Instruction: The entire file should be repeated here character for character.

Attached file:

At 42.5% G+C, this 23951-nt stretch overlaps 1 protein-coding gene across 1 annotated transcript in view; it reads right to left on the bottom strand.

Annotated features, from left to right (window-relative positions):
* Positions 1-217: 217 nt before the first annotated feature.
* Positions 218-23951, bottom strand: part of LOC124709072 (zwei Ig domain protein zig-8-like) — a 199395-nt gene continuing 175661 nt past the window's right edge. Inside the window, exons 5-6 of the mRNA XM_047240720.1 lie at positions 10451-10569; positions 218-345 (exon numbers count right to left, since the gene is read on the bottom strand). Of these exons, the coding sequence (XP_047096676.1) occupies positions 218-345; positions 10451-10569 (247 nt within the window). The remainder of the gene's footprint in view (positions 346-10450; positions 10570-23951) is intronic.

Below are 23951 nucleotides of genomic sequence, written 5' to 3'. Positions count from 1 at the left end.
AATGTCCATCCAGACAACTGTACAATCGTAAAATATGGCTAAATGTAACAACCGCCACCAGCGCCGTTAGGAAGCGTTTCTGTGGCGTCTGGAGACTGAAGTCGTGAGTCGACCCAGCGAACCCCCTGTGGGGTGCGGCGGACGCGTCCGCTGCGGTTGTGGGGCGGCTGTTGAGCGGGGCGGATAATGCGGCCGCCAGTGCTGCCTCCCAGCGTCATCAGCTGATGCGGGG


At 42.5% G+C, this 23951-nt stretch overlaps 1 protein-coding gene across 1 annotated transcript in view; it reads right to left on the bottom strand.

Annotated features, from left to right (window-relative positions):
* Positions 1-217: 217 nt before the first annotated feature.
* Positions 218-23951, bottom strand: part of LOC124709072 (zwei Ig domain protein zig-8-like) — a 199395-nt gene continuing 175661 nt past the window's right edge. Inside the window, exons 5-6 of the mRNA XM_047240720.1 lie at positions 10451-10569; positions 218-345 (exon numbers count right to left, since the gene is read on the bottom strand). Of these exons, the coding sequence (XP_047096676.1) occupies positions 218-345; positions 10451-10569 (247 nt within the window). The remainder of the gene's footprint in view (positions 346-10450; positions 10570-23951) is intronic.

Below are 23951 nucleotides of genomic sequence, written 5' to 3'. Positions count from 1 at the left end.
AATGTCCATCCAGACAACTGTACAATCGTAAAATATGGCTAAATGTAACAACCGCCACCAGCGCCGTTAGGAAGCGTTTCTGTGGCGTCTGGAGACTGAAGTCGTGAGTCGACCCAGCGAACCCCCTGTGGGGTGCGGCGGACGCGTCCGCTGCGGTTGTGGGGCGGCTGTTGAGCGGGGCGGATAATGCGGCCGCCAGTGCTGCCTCCCAGCGTCATCAGCTGATGCGGGG